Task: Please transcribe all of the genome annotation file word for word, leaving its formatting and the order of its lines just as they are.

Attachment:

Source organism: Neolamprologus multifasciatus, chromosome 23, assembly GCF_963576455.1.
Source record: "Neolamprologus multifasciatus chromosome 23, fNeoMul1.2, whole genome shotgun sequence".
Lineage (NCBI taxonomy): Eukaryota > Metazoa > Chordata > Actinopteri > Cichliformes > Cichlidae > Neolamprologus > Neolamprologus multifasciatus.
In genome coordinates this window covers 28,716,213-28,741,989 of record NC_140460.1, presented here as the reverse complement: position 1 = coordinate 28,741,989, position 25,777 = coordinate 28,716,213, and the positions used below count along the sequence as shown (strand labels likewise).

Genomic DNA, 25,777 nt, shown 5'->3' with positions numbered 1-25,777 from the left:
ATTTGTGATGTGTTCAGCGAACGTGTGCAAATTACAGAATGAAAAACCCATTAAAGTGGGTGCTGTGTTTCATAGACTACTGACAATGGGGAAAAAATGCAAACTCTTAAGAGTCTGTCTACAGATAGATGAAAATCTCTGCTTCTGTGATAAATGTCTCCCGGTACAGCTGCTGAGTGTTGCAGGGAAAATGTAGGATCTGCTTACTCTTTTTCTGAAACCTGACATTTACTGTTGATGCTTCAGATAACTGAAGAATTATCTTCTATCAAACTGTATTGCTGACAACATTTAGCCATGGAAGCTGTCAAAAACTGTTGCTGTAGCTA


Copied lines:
Source organism: Neolamprologus multifasciatus, chromosome 23, assembly GCF_963576455.1.
Source record: "Neolamprologus multifasciatus chromosome 23, fNeoMul1.2, whole genome shotgun sequence".
Lineage (NCBI taxonomy): Eukaryota > Metazoa > Chordata > Actinopteri > Cichliformes > Cichlidae > Neolamprologus > Neolamprologus multifasciatus.
In genome coordinates this window covers 28,716,213-28,741,989 of record NC_140460.1, presented here as the reverse complement: position 1 = coordinate 28,741,989, position 25,777 = coordinate 28,716,213, and the positions used below count along the sequence as shown (strand labels likewise).

Genomic DNA, 25,777 nt, shown 5'->3' with positions numbered 1-25,777 from the left:
ATTTGTGATGTGTTCAGCGAACGTGTGCAAATTACAGAATGAAAAACCCATTAAAGTGGGTGCTGTGTTTCATAGACTACTGACAATGGGGAAAAAATGCAAACTCTTAAGAGTCTGTCTACAGATAGATGAAAATCTCTGCTTCTGTGATAAATGTCTCCCGGTACAGCTGCTGAGTGTTGCAGGGAAAATGTAGGATCTGCTTACTCTTTTTCTGAAACCTGACATTTACTGTTGATGCTTCAGATAACTGAAGAATTATCTTCTATCAAACTGTATTGCTGACAACATTTAGCCATGGAAGCTGTCAAAAACTGTTGCTGTAGCTA